Fugitive Emission Management Program Effectiveness Assessment

Project Title: Fugitive Emission Management Program Effectiveness Assessment
Project Lead: Ms. Lindsay Jackiw Email: [email protected]

Project Lead Organization / Company Information:
Organization: Saskatchewan Research Council

1. Statement of Capabilities of Project Team:

1.0 Statement of Capabilities of Project Team
In response to the Petroleum Technology Alliance Canada Methane Research Planning Committee (herein referred to as ‘MRPC’) request for proposal (RFP) titled “Fugitive Emission Management Program Effectiveness Assessment”, the Saskatchewan Research Council (SRC) is proud to present the following proposal. The assembled Project Team (herein referred to as ‘SRC’) includes scientific and engineering experts from SRC’s Energy and Environment Divisions and has approximately 55 years of combined experience directly related to the goal and scope of the Project. SRC is a provider of independent and reliable third-party assessments and specializes in developing and implementing customized, unique, and scientifically sound solutions. As such, SRC has the depth and breadth of experience required for successful completion of this Project (as defined in the associated MRPC RFP) without any conflicts of interests associated with provision of services in fugitive emissions management within the oil and gas industry in Alberta. The assembled Project Team offers demonstrated experience and extensive knowledge in Upstream Oil & Gas (UOG) operations including working with facilities on greenhouse gas (GHG) mitigation and permitting and implementation of best available technologies, flaring and incineration requirements, conservation directives, and technology research and development in the areas of heavy oil upgrading, oil refining, and emissions reduction.

1.1 Company Profile
SRC is Saskatchewan’s leading provider of applied R&D and technology commercialization and is one of Canada’s leading research and technology organizations. For 70 years, SRC has worked with industries, government, and communities to develop practical, sustainable science-based solutions. Today, the company has evolved to become a market-driven corporation, selling services and products to companies around the world. The corporation has more than 350 staff serving about 1,500 clients each year in 20 countries around the world. Annual revenues are approximately $70 million and growing.

1.2 Project Team
Resumes for all team members are provided in Annex A of the attached document titled “Supporting Information and Annex A”.

1.2.1 Lindsay Jackiw, P.Eng – Project Manager/Project Direction/Field Support Lead
Lindsay Jackiw is an Engineer for Air and Climate, Environment Division, at SRC. She is currently Project Manager for two AUPRF projects focusing on methane emission detection and quantification for the oil and gas industry. Lindsay has previously served as a Petroleum and Environmental Engineer for the Government of Saskatchewan’s Ministry of the Economy. In addition to policy, program, and regulation development, she has knowledge and direct experience in the application of regulatory requirements to industry operations, as outlined in the Saskatchewan Oil and Gas Conservation Act and Regulations. Specifically, she has six years of experience in working with oil and gas facilities on GHG mitigation and permitting and implementation of best available technologies.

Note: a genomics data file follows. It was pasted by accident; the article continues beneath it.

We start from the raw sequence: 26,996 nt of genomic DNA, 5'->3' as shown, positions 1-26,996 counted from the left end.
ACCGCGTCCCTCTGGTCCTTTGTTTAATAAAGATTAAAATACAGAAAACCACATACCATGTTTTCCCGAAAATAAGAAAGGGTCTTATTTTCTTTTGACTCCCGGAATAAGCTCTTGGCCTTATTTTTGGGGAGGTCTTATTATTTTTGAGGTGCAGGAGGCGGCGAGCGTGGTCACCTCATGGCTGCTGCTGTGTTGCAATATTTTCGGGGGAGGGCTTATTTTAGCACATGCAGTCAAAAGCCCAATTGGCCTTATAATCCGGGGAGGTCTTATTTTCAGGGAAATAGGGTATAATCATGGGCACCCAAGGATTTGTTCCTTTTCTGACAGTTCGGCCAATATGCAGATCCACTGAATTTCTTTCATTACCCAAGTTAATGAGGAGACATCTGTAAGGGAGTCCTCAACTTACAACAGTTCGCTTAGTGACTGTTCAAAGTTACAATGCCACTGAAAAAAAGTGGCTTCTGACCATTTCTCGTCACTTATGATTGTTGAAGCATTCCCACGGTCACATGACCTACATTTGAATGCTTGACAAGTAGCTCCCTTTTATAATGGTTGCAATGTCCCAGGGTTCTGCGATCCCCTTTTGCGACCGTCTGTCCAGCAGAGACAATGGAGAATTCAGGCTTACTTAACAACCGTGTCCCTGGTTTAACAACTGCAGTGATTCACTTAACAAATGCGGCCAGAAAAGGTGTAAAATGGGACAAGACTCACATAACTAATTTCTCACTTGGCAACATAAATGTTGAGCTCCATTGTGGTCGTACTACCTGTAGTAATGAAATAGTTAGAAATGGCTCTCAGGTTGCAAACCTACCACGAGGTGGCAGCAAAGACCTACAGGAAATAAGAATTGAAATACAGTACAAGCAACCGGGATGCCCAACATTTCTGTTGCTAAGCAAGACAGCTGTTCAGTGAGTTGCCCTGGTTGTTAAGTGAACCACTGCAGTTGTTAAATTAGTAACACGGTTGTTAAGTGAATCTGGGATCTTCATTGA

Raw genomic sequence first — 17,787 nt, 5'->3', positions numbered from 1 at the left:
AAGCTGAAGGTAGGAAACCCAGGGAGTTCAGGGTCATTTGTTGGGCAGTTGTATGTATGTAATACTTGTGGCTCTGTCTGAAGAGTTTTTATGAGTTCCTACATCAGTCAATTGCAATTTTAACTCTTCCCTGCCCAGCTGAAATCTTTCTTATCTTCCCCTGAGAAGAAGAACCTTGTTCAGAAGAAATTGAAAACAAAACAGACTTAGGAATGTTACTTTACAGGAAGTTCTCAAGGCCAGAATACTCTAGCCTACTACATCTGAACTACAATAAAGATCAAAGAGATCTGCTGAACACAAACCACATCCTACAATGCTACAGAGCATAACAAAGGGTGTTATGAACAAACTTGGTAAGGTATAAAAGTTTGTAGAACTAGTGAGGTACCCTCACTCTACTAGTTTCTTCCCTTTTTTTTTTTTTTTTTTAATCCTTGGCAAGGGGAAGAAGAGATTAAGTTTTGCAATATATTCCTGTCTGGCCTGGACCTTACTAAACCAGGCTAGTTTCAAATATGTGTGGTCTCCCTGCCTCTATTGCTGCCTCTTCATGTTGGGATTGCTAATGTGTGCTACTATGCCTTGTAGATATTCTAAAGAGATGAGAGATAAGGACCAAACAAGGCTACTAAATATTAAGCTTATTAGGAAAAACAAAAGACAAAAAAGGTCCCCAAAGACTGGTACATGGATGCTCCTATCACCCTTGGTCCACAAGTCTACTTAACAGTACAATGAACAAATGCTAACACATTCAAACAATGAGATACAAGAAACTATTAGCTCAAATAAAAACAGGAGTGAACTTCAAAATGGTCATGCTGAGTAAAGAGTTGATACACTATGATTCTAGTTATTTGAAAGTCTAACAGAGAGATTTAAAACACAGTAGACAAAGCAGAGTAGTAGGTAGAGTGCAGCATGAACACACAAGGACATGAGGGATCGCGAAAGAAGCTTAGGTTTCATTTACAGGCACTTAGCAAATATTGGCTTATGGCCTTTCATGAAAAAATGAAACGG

1.2.2 Darren Anweiler, P.Eng – Financial Mgmt./Technical Support
Darren Anweiler has over 25 years of experience in technology development, implementation, and technology management gained at DuPont, Invista Canada, and SRC. Darren has special skills in the design and implementation of scientifically credible studies for optimizing delivery of programs, commercial process technology, and process integration and intensification as applied to the manufacturing, petroleum, agricultural and forestry industries. Darren has designed and managed some of SRC’s most significant projects including due diligence assessment of >$1,000,000 portfolio of forestry technologies, >$2,000,000 biomass to ethanol technology development, and independent third-party assessment of technologies across various industrial sectors. Darren manages the Process Development Business Unit of the Energy Division, which has almost 50 years of experience completing technology research and development in the areas of industrial chemicals, combined heat and power, heavy oil upgrading, oil refining, produced fluid (emulsion) separations, renewable fuels (biodiesel, ethanol, and synthetic natural gas), fugitive and GHG emission reduction, and wastewater and solid waste management.

1.2.3 Erin Powell, PhD, P.Eng – Field and Technical Support
Erin Powell is a Research Engineer in the Process Development Business Unit, Energy Division, at SRC. Erin holds a Ph.D. in chemical engineering from the University of Saskatchewan and currently serves as an adjunct professor there. She received numerous scholarships and awards, including NSERC scholarships for both her Ph.D. and M.Sc. work and the award for most distinguished undergraduate in her engineering discipline. Erin has led multiple agricultural biomass to energy projects and energy and water integration studies for bioethanol fermentation facilities that involved detailed field audits and extensive data extraction of overall plant and unit process operating data including cross-validation. Erin will apply this knowledge in support of the site visits, and auditing and verification processes.